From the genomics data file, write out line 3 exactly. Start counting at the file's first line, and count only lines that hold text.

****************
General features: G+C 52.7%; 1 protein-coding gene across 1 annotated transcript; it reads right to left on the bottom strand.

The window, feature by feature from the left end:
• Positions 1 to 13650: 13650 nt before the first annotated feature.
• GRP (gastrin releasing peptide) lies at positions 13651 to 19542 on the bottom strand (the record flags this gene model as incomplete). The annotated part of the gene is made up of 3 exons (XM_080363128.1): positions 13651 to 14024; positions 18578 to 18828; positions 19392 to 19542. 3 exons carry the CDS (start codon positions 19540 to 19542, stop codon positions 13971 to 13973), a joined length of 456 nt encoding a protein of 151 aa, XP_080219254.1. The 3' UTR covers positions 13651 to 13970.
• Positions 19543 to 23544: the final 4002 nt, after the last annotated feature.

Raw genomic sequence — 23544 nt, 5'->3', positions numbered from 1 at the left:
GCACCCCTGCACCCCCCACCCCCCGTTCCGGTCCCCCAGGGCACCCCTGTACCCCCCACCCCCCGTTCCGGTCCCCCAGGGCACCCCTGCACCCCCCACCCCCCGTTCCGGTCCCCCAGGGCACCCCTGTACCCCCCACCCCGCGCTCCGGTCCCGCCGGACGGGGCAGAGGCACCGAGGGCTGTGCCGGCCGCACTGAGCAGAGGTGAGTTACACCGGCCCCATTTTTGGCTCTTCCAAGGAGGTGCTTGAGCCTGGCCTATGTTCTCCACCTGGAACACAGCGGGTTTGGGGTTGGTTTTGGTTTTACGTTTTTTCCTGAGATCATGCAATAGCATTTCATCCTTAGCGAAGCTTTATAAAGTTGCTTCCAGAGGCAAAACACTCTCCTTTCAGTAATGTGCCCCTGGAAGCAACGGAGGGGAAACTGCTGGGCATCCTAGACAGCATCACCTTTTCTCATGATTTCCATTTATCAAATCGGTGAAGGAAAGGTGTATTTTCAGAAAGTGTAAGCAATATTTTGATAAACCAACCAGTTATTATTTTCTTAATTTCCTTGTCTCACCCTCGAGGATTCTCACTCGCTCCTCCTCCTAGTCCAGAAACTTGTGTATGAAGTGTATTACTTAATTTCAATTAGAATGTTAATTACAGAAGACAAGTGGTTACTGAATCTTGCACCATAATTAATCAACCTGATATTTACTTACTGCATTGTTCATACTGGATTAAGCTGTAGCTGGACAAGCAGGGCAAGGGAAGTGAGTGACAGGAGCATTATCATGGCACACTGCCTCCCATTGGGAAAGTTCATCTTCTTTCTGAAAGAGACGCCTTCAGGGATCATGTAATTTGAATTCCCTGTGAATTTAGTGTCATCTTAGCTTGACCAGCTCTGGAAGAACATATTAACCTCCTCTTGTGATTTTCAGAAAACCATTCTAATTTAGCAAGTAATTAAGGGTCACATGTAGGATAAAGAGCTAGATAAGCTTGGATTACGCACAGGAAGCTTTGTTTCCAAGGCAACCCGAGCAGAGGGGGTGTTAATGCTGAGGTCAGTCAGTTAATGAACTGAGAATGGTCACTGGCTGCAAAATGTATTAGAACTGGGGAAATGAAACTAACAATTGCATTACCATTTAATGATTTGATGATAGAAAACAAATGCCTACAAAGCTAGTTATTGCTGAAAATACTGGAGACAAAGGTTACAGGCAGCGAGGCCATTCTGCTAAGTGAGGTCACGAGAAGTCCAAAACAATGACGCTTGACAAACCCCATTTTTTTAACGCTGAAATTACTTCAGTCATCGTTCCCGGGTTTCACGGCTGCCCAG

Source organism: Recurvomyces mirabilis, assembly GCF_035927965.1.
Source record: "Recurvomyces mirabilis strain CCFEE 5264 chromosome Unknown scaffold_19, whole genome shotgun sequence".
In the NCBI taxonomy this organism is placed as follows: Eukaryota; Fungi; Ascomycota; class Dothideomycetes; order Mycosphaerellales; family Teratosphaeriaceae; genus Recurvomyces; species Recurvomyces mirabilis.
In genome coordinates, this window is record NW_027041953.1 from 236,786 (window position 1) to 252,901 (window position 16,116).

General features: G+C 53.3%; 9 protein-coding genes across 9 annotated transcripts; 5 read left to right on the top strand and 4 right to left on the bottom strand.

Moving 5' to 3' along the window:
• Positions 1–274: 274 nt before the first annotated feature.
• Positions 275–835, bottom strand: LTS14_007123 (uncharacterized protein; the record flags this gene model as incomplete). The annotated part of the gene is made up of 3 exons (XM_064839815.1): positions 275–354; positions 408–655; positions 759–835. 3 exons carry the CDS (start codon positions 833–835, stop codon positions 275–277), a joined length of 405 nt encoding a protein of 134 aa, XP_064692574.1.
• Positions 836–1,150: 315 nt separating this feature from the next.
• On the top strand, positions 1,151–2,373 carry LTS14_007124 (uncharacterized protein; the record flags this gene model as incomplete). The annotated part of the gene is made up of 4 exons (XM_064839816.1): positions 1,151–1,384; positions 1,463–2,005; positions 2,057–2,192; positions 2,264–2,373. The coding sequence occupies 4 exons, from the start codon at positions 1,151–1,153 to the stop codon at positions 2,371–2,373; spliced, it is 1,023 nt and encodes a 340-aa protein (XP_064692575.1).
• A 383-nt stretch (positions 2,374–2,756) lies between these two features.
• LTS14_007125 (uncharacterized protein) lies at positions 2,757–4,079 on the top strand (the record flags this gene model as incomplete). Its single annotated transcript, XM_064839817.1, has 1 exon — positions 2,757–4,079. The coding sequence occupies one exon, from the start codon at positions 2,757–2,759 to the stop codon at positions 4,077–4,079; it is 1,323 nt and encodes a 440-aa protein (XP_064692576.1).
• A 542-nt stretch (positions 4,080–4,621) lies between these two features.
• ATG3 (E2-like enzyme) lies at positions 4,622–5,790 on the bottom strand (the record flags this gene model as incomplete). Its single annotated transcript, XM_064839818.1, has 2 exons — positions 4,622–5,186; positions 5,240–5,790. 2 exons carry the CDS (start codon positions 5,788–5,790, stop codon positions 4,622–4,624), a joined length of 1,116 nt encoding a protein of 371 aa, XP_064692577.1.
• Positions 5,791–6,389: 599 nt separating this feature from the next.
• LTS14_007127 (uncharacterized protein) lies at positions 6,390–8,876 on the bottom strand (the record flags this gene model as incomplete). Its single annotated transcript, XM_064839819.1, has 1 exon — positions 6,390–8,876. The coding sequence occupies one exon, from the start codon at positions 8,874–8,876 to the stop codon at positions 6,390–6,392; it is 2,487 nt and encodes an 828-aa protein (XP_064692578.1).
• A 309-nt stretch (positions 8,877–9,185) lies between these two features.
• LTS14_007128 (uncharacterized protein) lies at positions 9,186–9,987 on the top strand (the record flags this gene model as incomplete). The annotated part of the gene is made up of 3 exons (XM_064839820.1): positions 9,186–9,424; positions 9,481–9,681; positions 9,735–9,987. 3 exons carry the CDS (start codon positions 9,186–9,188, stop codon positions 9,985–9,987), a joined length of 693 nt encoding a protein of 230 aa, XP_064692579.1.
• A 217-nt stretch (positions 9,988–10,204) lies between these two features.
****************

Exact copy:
• Positions 1 to 13650: 13650 nt before the first annotated feature.